So what are the differences between “those who live according to the flesh” and “those who live according to the Spirit”? As verses 5-8 indicate, they have different mind-sets (human-centered vs. God-centered), different relationships with God (hostility with God/unable to please God vs. peace with God/pleasing God), and different results (death vs. life).
After describing these two categories of people, Paul says to Christian believers, "You, however, are not in the realm of the flesh (that is, under the control of the sinful nature) but [you] are in the realm of the Spirit” (8:9, NIV). Why? Because "the Spirit of God lives in you" (8:9). Every true believer has received the gift of the Holy Spirit to live in him or her!
This means that believers have a new ability or power to do what God desires. It also means we are guaranteed everlasting life. We will die physically. But as Christ was raised through the Spirit, so believers will be raised through the Spirit (8:11). And we will have renewed bodies (suitable for everlasting life in heaven), which is necessary for complete salvation (1 Corinthians 15:53-54).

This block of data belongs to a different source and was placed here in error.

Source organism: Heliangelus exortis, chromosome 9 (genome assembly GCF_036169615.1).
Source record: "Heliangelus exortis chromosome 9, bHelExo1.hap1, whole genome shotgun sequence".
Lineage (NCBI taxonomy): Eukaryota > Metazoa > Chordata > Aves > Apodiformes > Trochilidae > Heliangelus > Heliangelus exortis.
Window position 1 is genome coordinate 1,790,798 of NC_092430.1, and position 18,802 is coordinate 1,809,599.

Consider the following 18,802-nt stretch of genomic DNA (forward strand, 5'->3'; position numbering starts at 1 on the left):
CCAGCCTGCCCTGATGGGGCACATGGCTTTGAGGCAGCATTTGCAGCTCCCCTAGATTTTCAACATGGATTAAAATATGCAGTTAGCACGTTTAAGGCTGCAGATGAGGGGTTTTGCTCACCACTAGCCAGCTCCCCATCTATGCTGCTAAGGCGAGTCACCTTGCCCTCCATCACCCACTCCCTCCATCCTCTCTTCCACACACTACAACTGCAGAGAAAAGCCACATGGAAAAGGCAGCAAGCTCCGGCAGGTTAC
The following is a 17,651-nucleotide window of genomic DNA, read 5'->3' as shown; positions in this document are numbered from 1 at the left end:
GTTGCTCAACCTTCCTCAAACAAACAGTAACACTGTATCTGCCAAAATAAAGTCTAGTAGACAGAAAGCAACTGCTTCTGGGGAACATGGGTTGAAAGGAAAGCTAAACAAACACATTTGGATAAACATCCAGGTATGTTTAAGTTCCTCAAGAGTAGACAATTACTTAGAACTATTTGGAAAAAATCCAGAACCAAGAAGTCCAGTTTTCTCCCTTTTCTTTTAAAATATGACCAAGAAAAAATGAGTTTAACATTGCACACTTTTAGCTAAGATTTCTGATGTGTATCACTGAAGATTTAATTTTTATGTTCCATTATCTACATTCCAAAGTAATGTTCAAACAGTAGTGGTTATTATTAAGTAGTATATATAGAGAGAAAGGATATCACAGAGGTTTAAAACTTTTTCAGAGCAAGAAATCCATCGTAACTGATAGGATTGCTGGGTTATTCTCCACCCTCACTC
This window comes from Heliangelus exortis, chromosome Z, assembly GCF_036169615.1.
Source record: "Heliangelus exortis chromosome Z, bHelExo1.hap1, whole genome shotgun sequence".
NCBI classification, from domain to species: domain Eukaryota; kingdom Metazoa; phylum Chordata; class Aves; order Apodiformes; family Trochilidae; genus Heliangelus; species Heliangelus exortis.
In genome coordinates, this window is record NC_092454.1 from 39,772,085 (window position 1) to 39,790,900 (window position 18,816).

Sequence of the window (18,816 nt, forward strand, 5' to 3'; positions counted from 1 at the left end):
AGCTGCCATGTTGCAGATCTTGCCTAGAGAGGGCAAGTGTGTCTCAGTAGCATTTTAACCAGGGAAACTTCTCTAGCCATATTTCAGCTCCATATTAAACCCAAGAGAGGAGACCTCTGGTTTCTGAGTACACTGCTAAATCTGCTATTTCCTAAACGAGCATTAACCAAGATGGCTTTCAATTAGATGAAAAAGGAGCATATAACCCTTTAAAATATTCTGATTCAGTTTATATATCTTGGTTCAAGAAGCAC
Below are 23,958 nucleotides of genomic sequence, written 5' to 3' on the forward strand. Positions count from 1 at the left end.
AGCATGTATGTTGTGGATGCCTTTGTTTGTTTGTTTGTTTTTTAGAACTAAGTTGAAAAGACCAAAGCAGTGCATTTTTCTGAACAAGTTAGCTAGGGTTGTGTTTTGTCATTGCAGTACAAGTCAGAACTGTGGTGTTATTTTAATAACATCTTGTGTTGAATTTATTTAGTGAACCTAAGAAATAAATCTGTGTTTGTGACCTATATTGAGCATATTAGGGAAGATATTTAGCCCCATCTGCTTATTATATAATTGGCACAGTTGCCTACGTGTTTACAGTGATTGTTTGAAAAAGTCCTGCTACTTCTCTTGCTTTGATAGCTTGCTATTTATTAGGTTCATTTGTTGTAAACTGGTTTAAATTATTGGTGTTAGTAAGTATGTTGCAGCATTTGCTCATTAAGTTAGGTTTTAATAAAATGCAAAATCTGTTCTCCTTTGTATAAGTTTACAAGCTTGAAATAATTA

Living by the Spirit
So, we know how Christians are supposed to live – according to the Spirit, not according to the flesh! But sometimes, we Christians seem to live according to the flesh. So we need to be reminded of some things. First, we must remember that we’ve been set free from the realm of sin. (Remember Romans 6?) Like the birds in my opened-up blueberry netting, we need to see the way of freedom and go in the right direction to realize that freedom.
Also, we must remember that we have an obligation (8:12). We must live according to the Spirit. We must "put to death the misdeeds (wrong practices) of the body" by the power of the Spirit (8:13). We must not offer any part of ourselves to sin as an instrument of wickedness, but rather offer ourselves to God as those who have been brought from death to life; and offer every part of ourselves to God as an instrument of righteousness (6:13).